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FBI AGENT TESS WINNETT DEVOLVES INTO UNSYMPATHETIC LEAD AND PLOT UNBELIEVABLE!!!
on June 11, 2018
TAKER OF LIVES By Leslie Wolfe
MY REVIEW TWO STARS **
This recent release is currently a Number 1 Bestseller in Mystery Series on AMAZON on today's date 6-5-18.
I finished reading TAKER OF LIVES a few nights ago. This fourth installment of Leslie Wolfe's series featuring FBI Agent Tess Winnett was pre-ordered because I have been an avid fan since the outstanding debut novel THE WATSON GIRL.
Winnett was victimized by a sadistic sexual predator 12 years prior to the events that are unfolding in book four. She and Fradella, an attractive male homicide detective with the sheriff's office, are jogging along a beautiful Florida beach and flirting with each other at the beginning. He asks Tess about her refusal to accept an opportunity to join the elite BEA Unit at Quantico. We are made privy to her private feelings of uncertainty about taking such a giant step. The author is thus able to enlighten new readers about the agent's secret past history of victimization while followers of the series are reminded about Tess's journey on the long path toward healing and her success in battling the demons from her past.
This book is a "page-turner" and the pace of the story is relentless. It is safe to say that the serial killer depicted in this newest FBI Profiler thriller by Wolfe is a new breed, and in fact is not even defined in the novel by using the established criteria. That said, the title of the book (TAKER OF LIVES) is BOTH "spot on" AND misleading. The unidentified subject, or "serial killer" in arguably very loose terms, is factually more guilty of "identity theft" or perhaps even more accurately, character assassination. The assailant uses an impressive knowledge and grasp of modern technology to exploit even the most sophisticated security systems to successfully target his selected victims. The "killer" effectively manages to photograph his victims in compromising and lewd poses within their own homes, then arranges for a blitz release of the images to media outlets all over the world. The "death" of one's identity or character can push some individuals to suicide, but NOT necessarily. However, one's "life" as they know it is certainly ruined (or over) to be sure.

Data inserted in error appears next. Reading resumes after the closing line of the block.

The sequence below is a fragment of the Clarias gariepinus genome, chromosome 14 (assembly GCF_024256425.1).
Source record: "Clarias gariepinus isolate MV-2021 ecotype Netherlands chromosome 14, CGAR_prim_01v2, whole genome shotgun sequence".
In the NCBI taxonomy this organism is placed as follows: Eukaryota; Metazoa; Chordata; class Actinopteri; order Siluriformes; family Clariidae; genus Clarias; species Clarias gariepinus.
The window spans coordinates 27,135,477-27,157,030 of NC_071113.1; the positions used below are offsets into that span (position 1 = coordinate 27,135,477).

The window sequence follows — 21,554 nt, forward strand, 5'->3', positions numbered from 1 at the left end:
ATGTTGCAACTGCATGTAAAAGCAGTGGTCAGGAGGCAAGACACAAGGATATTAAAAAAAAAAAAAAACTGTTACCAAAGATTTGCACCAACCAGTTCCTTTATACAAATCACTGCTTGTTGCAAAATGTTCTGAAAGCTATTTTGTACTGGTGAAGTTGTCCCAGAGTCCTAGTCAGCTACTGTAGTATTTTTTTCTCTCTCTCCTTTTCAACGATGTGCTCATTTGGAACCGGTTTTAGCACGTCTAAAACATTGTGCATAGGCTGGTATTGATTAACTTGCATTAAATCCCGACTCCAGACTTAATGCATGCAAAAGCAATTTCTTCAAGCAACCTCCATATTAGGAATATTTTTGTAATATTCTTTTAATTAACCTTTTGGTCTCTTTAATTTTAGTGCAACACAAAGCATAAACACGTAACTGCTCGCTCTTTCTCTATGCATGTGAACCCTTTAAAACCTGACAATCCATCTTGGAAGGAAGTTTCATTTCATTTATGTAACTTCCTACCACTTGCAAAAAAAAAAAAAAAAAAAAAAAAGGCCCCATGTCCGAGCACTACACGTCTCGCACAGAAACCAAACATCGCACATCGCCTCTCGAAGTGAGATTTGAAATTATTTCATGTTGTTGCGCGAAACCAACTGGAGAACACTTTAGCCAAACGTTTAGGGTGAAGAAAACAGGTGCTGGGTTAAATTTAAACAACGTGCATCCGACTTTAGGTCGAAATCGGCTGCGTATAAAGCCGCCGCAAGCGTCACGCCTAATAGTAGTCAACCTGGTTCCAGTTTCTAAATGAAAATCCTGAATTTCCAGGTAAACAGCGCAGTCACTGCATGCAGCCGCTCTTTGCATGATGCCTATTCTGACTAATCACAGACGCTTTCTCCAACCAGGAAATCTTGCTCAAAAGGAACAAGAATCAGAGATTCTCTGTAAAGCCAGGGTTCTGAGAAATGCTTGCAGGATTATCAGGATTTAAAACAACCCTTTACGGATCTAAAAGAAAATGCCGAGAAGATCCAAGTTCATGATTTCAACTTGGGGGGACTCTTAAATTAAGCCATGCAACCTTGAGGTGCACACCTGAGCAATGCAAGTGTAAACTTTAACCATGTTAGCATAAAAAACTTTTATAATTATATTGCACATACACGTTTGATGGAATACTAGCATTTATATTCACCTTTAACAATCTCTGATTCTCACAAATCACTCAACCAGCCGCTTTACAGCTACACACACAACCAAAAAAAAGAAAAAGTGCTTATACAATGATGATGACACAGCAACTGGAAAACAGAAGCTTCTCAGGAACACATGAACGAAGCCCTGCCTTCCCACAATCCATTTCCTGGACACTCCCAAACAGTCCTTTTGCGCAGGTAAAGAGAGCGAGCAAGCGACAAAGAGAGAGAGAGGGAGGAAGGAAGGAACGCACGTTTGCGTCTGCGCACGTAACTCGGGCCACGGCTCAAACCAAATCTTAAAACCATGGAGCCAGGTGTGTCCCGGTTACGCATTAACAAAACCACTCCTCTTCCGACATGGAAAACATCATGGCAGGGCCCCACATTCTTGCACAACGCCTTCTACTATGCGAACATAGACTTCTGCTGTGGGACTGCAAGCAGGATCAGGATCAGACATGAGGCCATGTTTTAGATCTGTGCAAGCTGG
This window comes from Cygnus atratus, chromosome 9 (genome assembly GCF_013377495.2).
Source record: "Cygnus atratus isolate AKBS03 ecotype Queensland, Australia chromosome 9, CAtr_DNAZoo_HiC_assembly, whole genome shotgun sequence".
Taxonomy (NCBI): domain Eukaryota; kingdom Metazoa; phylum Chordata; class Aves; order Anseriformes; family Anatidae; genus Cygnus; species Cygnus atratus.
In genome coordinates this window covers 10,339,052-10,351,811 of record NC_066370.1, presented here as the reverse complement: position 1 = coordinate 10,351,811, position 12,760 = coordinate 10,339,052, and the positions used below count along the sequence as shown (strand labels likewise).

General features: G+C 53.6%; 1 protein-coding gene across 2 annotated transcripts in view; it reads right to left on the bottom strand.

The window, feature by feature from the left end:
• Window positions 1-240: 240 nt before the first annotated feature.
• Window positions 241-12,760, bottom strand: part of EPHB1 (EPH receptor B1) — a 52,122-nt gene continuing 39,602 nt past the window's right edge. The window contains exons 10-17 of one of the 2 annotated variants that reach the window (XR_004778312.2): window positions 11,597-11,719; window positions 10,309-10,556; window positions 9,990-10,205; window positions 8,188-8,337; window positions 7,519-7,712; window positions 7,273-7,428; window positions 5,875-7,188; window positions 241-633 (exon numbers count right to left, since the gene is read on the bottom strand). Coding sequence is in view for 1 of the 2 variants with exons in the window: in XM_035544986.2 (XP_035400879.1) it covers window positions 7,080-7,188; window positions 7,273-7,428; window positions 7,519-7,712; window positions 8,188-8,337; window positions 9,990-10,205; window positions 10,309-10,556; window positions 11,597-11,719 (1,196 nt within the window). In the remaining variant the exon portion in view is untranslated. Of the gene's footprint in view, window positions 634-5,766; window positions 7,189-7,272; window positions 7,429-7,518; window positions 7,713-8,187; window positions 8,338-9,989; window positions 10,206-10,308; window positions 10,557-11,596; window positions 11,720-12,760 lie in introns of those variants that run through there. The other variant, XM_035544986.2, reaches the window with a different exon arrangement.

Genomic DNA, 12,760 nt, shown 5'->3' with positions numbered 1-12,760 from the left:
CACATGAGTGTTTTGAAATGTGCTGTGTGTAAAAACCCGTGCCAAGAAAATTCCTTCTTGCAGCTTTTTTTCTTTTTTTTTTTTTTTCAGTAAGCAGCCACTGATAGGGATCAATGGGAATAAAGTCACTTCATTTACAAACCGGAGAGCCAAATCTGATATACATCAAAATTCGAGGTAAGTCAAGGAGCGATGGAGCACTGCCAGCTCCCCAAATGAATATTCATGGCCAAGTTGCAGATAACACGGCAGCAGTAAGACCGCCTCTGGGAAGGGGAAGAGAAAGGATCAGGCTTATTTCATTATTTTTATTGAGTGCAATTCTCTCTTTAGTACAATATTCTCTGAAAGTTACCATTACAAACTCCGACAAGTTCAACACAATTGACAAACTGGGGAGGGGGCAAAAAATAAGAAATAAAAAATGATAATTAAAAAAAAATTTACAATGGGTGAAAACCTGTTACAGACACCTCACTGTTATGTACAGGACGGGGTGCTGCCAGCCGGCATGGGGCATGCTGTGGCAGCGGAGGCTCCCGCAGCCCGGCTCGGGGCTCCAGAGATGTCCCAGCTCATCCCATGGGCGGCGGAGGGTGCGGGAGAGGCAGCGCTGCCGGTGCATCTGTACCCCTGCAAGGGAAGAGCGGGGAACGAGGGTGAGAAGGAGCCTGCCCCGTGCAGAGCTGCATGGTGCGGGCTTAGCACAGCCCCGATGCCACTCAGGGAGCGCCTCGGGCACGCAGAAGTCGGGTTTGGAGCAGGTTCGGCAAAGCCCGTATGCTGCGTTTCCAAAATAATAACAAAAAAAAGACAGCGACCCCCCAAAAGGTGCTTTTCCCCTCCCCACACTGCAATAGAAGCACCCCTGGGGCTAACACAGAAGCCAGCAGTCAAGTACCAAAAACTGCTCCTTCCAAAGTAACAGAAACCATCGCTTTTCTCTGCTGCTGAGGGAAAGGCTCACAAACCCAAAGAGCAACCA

We are given periodic insights into the "killer's" psyche, and he does escalate to committing murder if only as a means to achieve his own perverted definition of fame or celebrity status on the internet. Tess is flexing her muscles figuratively speaking to create a profile, and she is working within the constraints of time and limited manpower.
I believe I mentioned that I have been a fan of this series since the first novel. I viewed Tess as a sympathetic protagonist, brilliant, intuitive, and not prone to making stupid errors at critical times. The fictional character of Winnett is flawed, with references to PTSD, albeit she was not defined by her status as a victim, but rather showed the perseverance and courage to rise above her vulnerabilities. Therefore, it did not immediately dawn on me that I was noticing traits in Tess that I did not recognize. I actually thought to myself after awhile, is Tess acting like a b---- or am I imagining it?
I consciously began to take note of the frequency that Tess was "almost shouting", that she "snapped" (figuratively "biting the heads off" people surrounding her), her temper flaring up repeatedly, losing emotional control, "want(ing) to scream", and leveling loud, sarcastic, demeaning, and often condescending and caustic outbursts at her colleagues. Favorite targets appeared to be the long suffering data analyst but the homicide detectives with the sheriff's office didn't escape her wrath (or pretty much anyone else in her path for that matter---including her superiors). It wasn't long before I began to find her harsh, impatient demeanor grating on my nerves. Her interactions with everyone showed zero consideration all of the time. Her apologies after the fact were tiresome. The author was prone to interjecting how that Tess was prone to self-doubt and that frustration and exhaustion was fueling much of her (explosive obnoxiousness). I don't care about the dynamics causing her to be a shrill unlikable version of herself. I just abhor the transformation of this character into a totally unsympathetic lead.
Another problem that I had with this recent story featuring FBI Agent Winnett is the serial killer. It did not ring true to me that a malignant narcissist would be motivated by the examples of the American Dream that he saw around him. The reasons he "killed" were ostensibly to enlighten the world at large to the fact that they were worshipping at the alter of a false god, that the individuals were not "worthy" of their adulation. This appeared to be a
a rant against capitalism, genetics, luck, and realizing the American Dream. I was troubled by some of the innermost thoughts of our killer ("You have no clue how to get the right combination of factors playing in your favor, especially if you were born the wrong race or ethnic background , or if you indulged in one too many double cheeseburgers ").
I found myself wondering whether the rants of the killer reflected feelings of the author. The "killer" sounded like a liberal idealog. Finally, the big reveal about the identity of the killer was not believable. I had difficulty with accepting the motivations of the "serial killer" to begin with, and then the identity just added another layer of disbelief.
So---this installment of Wolfe's Tess Winnett series was a disappointment. It did not feel like it belonged on the same bookshelf as the prior three novels. Tess Winnett devolved into a character that was completely unsympathetic, and the storyline stretched credibility while also raising red flags about the ideology of the author. I do not want to see politics interjected into a book.